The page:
Alaska News Nightly: Monday, July 8, 2019

Alaska legislature split on budget vetoes, dividends — and even where to meet; Constituents use Wasilla special session to lobby Alaska lawmakers on Gov. Dunleavy's budget vetoes; Juneauites turn out to protest budget cuts on first day of special session; Following boat explosion, Coast Guard searching for missing man in Whittier; Malaspina and Montana Creek Fire update for July 8th; Efforts shift away from Sterling as crews battle Swan Lake blaze; Conditions improve in fire containment for Shovel Creek; Barricaded man commits suicide in Denali National Park; Children rejoice as roaches invade Ketchikan Public Library; Katmai National Park unveils new permanent Brooks River Bridge
Liz Millman, right, and dog handler Maren Johnson pick up sled dogs flown in to Nome for a veterinarian check-up during a recent Iditarod. Millman carried out many of these kinds of tasks over the past five years as a volunteer for the Iditarod's returned dog program. (Photo by Davin Gilmore)

Alaska News Nightly: Friday, July 5, 2019

Alaska Senate president says lawmakers to meet in Juneau for special session; Alaska court system responds to governor's vetoes; Fires update for July 5th, 2019; Ask a Climatologist: Alaska sites reach record high temperatures on Independence Day; First class of veterinarians graduate from UAF-Colorado State program; Families along Kuskokwim River report high amounts of parasites in salmon; Australian mining firm explores potential vanadium deposit near Juneau; AK: A floating veterinary clinic goes to the dogs -- and to all other pets -- in Southeast's remote island towns; 49 Voices: Ivan Simonek of Wrangell
The Nike Site Summit after recent demolition of the battery building. Photo courtesy of Friends of the Nike Site Summit.

Alaska News Nightly: Thursday, July 4, 2019

Montana Creek Fire update for July 4th, 2019; House speaker, Interior lawmakers lay out case for overriding governor’s budget cuts; 40 years after closure, volunteers restore historic Cold War site; Mount Marathon Race participants decide whether to run as smoke lingers in Seward; In Portage, business boom follows glacial recession; Honoring the Stars and Stripes

Alaska News Nightly: Wednesday, July 3, 2019

State officials say wildfire ignited near Talkeetna and Parks Highway, warn of possible evacuations and delays; Anchorage wildfire forces rapid response to contain; Fairbanks North Star Borough Mayor declares disaster emergency due to Shovel Creek wildfire; Cleanup crew recover diesel spilled after double-tanker wreck on Richardson Highway; Hundreds protest Governor's budget vetoes outside Anchorage legislative office; Yukon River summer chum salmon run rebounds from weak start; St. Paul's rogue rat is dead after 10 months of evading traps and causing ecosystem concerns; DOT’s Chiniak Highway Erosion Control Project fights a never-ending battle against coastal erosion; Sitkans protest conditions in detention centers from afar; Study on salmon ear stones cited by EPA in Pebble draft EIS comments; Mount Marathon Race officials offer deferral due to wildfires smoke

Alaska News Nightly: Tuesday, July 2, 2019

EPA says Pebble may be riskier than study says, rekindling hope for mine foes; Dunleavy veto cuts school project debt reimbursement in half; Cool weather allows firefighters to make some progress on Shovel Creek Fire; Anchorage Fire Department cancels Independence Day fireworks; New U.S. Senate candidate in Alaska touts credentials as doctor, fisherman, grizzly-slayer; In Arctic Village, Gwich'in leaders say the fight to stop drilling in the Arctic Refuge isn't over; Amid an erosion crisis, Shishmaref takes small steps toward expansion; Ask a Climatologist: Cities across the state reach record high June temperatures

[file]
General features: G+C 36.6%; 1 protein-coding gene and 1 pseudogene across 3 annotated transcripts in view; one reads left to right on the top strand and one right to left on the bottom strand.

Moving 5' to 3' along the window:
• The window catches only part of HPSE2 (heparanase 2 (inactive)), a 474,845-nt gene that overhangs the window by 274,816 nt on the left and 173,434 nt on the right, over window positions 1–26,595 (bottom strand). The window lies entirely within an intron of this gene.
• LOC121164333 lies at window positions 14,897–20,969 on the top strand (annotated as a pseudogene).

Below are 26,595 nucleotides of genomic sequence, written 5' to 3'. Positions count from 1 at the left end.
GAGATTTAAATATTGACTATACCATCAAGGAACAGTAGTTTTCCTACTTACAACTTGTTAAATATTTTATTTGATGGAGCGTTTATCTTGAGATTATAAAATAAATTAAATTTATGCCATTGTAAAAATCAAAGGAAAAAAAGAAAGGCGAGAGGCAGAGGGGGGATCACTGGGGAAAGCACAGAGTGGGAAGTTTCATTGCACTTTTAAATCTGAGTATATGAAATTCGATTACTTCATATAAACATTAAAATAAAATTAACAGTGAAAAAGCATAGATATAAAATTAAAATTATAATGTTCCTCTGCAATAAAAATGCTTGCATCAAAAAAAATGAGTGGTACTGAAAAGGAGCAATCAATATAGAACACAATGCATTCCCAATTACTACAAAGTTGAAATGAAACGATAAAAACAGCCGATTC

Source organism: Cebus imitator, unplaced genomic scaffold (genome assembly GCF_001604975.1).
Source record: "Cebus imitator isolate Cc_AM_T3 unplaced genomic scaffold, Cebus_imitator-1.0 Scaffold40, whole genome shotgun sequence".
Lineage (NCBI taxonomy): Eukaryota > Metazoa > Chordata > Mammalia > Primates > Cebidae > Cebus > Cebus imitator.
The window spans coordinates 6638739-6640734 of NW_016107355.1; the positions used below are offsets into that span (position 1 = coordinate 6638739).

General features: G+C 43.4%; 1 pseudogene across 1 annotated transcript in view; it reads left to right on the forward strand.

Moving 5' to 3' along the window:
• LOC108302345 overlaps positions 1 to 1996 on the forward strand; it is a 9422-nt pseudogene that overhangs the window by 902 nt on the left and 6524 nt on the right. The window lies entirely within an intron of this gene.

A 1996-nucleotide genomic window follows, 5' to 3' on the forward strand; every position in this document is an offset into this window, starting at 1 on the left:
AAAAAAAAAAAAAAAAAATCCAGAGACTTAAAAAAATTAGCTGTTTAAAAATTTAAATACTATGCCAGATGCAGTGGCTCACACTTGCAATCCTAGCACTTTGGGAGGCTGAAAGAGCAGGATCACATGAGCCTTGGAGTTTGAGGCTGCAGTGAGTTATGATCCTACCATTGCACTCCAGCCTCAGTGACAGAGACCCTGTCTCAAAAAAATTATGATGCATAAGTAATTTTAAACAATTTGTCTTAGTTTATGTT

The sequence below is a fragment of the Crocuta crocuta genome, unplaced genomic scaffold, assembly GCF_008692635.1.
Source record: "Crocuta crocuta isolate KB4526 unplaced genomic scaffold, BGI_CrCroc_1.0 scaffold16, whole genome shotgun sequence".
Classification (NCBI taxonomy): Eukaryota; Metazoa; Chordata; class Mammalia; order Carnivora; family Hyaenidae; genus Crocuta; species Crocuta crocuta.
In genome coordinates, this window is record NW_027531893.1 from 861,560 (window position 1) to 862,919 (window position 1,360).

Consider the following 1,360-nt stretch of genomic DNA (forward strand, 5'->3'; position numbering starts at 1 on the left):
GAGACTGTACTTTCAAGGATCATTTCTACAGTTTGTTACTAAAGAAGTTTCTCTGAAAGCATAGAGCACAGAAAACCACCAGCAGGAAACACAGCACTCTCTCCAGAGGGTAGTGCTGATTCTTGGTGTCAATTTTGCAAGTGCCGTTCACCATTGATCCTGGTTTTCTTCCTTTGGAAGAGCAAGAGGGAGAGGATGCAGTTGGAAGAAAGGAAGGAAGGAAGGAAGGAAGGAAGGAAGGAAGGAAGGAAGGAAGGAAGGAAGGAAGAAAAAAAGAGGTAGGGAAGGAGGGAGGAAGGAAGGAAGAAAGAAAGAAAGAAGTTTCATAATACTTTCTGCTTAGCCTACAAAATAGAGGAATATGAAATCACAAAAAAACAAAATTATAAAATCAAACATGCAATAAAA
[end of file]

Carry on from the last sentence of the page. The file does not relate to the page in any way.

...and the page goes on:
Alaska News Nightly: Monday, July 7, 2019

Deadline for public comment on Pebble Mine ends today; While spared from Dunlavy vetoes, Marine Highway System still faces uncertain future; Governor vetoes funding for Ocean Rangers cruise ship inspectors; From permafrost to polar bears, draft report evaluates Alaska gasline’s environmental impact; In the Alaska village whose backyard is ANWR, many want drilling to happen; Anchorage lawmaker criticizes AIDEA grant to grandson of prominent Dunleavy financier; Rep. Don Young files for re-election once again; State extends lifespan of ferry Columbia; Evacuation notices placed on Interior residents amid Shovel Creek Fire; Anchorage health care providers see more respiratory complaints with wildfire smoke

Alaska News Nightly: Friday, June 28, 2019

University system, Medicaid hit hard as Gov. Mike Dunleavy vetoes nearly $400 million from the state budget; UA president: Dunleavy vetoes 'will impact everything we do'; Alaska Gov. Dunleavy wields veto pen to attack state Supreme Court over abortion ruling; Justice department pledges $10.5M in emergency funds for public safety; Homeless shelters receive large cuts with Dunleavy vetoes; Gov. Dunleavy cuts $20.7 million for low-income seniors; Swan Lake fire 20 percent contained; AK: Solstice golf, Haines style; 49 Voices: Jennifer Younger of Sitka

Alaska News Nightly: Wednesday, June 26, 2019

Alaska AG: Dunleavy could have state troopers bring legislators to Wasilla; University of Alaska officials wary of cuts as impending budget drop date looms; EPA reconsiders restrictions on Pebble; Winds cause Shovel Creek Fire to spread; Traffic flow remains intermittent as Swan Lake Fire grows; University of Alaska president testifies, criticizing Chinese-made drones; After 44 years, Nordstrom store to leave Anchorage; After record season, scientists work to predict this year's Bristol Bay salmon haul; In tribute to original residents, Juneau Assembly renames downtown Willoughby District; New Anchorage art exhibit connects bird research to backyards

Alaska News Nightly: Tuesday, June 25, 2019

Former Alaska lawmaker disappointed with retroactive per diem payments; Pebble CEO and opponent debate whether mine proposal is 'the nose under the camel's tent'; Kenai's Swan Lake Fire grows to 37,000 acres; Some Interior residents prepare to relocate as Shovel Creek Fire intensifies; 15 wildfires currently staffed by emergency responders; Cost-cutting will take Alaska’s flagship ferry out of service; Feds investigate video of cruise ship in near-miss with humpback whales; Homes near Akiak's eroded riverbank need to move, but some people choose to stay; Fly fishing and guide academy brings local touch to sport fishing industry; Tie-dye, rainbows and love songs: Juneau’s first youth LGBTQ Pride party